Extraction of Rare Earth Elements from Bearing Minerals and Separation of Radioactive Elements
Adrián Carrillo García

The increasing demand of rare earth element (REE) due to their many applications, mainly in advanced materials and new technologies, makes the research for its production attractive. However, its production is mostly developed in China, while the rest of the world is a step behind in the process concerning the REE production.

REEs are found significantly in minerals such as monazite, bastnaesite and xenotime. Once extracted, to treat those minerals, three main operations are necessary: physical beneficiation, hydrometallurgy or pyrometallurgy and individual separation of REEs. This research focuses on the extraction of REEs associated to bastnäsite and monazite minerals from the gangue by the mean of different combined processes.

Once extracted from the gangue, the main concern about REEs is their association with radioactive elements (thorium and uranium), present in the REEs bearing minerals. In order to satisfy an eco-friendly production of REEs, Th and U must be effectively separated. To ensure this separation, a selective precipitation of the radioactive elements is achieved.

In both operations of the REEs extraction, the minimization of REEs loss is essential since its economic value is high.

Quantifying Rare Earth Element Content in Chemical Separation Processes by Neutron Activation Analysis

Maryam Abdollahi Neisiani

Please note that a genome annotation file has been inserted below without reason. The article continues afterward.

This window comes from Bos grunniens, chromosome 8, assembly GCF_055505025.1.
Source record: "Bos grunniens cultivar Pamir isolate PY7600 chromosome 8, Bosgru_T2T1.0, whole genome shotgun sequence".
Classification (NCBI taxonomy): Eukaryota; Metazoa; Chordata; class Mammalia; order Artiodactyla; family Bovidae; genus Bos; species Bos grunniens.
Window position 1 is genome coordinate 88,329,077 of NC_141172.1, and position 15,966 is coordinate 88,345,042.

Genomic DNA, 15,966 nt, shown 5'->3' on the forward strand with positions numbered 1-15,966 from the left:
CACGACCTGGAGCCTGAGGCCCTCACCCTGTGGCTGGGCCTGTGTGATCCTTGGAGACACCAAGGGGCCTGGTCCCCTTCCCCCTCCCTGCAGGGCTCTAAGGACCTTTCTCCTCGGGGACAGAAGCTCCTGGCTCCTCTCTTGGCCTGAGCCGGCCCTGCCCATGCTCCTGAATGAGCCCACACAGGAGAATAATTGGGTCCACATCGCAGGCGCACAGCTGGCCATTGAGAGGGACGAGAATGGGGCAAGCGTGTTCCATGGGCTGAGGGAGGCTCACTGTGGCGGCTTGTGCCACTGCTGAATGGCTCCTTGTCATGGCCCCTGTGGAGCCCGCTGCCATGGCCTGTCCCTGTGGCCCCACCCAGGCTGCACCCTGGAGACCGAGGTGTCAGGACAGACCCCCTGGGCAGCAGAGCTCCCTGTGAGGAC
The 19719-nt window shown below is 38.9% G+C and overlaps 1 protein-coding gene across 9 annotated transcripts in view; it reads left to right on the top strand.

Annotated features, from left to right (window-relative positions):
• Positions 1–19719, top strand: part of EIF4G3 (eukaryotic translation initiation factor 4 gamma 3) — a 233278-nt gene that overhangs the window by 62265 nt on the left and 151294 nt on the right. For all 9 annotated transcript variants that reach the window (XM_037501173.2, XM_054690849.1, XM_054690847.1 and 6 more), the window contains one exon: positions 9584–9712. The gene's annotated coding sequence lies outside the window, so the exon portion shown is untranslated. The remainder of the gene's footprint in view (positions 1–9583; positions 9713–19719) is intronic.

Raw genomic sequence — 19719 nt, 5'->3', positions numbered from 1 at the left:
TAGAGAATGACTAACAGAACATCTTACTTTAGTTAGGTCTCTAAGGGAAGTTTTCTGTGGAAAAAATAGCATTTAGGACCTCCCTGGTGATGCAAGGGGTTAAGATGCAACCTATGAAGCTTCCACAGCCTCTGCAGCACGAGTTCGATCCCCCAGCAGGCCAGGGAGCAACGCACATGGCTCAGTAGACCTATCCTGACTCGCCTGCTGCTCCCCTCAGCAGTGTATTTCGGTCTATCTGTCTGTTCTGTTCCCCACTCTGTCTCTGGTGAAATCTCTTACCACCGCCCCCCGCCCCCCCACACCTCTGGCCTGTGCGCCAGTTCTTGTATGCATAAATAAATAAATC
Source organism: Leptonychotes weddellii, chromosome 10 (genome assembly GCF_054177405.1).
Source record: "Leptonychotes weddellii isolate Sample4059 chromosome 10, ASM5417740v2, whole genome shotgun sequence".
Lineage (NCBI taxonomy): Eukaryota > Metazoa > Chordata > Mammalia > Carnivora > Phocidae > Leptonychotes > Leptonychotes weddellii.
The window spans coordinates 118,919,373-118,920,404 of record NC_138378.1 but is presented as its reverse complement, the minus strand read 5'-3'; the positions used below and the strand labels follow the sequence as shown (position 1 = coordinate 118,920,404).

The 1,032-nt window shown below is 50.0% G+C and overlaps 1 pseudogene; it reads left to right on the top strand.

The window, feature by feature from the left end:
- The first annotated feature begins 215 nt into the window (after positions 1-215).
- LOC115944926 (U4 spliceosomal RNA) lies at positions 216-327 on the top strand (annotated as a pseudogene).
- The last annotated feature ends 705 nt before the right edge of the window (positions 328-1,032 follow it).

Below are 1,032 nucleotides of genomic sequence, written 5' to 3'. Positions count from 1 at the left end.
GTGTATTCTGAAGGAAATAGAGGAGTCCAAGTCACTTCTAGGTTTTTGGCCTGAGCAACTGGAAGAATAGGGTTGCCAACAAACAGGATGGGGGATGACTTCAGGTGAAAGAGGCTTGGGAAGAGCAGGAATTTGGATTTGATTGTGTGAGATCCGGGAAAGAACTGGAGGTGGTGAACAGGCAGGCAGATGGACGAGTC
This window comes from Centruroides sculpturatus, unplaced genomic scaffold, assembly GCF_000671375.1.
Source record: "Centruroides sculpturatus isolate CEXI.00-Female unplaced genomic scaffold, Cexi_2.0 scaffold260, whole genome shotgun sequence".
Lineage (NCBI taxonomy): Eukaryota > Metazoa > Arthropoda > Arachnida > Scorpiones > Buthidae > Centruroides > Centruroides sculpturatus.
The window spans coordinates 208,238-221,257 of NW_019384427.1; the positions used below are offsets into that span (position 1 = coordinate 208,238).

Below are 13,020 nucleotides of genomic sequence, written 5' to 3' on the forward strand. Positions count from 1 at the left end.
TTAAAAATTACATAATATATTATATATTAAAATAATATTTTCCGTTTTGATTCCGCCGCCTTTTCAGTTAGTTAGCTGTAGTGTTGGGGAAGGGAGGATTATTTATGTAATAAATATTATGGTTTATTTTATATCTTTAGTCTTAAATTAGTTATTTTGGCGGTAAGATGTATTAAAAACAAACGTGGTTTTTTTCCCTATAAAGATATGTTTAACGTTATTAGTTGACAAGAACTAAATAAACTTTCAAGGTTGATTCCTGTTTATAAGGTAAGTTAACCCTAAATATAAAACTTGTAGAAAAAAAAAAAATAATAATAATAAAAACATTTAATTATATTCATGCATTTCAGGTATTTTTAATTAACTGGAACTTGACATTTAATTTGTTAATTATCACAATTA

The rare earth elements (REEs) are the fifteen lanthanide elements in the periodic table as well as scandium and yttrium with atomic numbers of 21 and 39. The increasing number of applications of rare earth elements in industry has led to a growing interest in developing techniques for extracting these elements. A reliable and accurate characterization technique is needed to determine the concentration of the REEs at each step of the separation process. Neutron activation analysis (NAA) is a common technique for analyzing solid samples containing minerals. However, when analyzing high concentrated samples, neutron self-shielding and gamma-ray attenuation effect are among the major challenges which can cause up to 35% uncertainty in the results. In this research we will develop an enhanced NAA method that will incorporate the neutron self-shielding model coupled with the gamma-ray attenuation model to correct the results for these effects. After the implementation of each model, we will analyze a large number of prepared samples of known concentration, for which we will gradually increase the complexity. We will specifically focus on measuring the impact of variable individual rare-earth ratios on the accuracy of the results. This aim implies that the sensitivity, the quantification, and the resolution of a particular combination of rare-earth ratios will be fully addressed. The finality will consist of NAA rare-earth analysis protocols tailored for each step of a rare earth refining technique.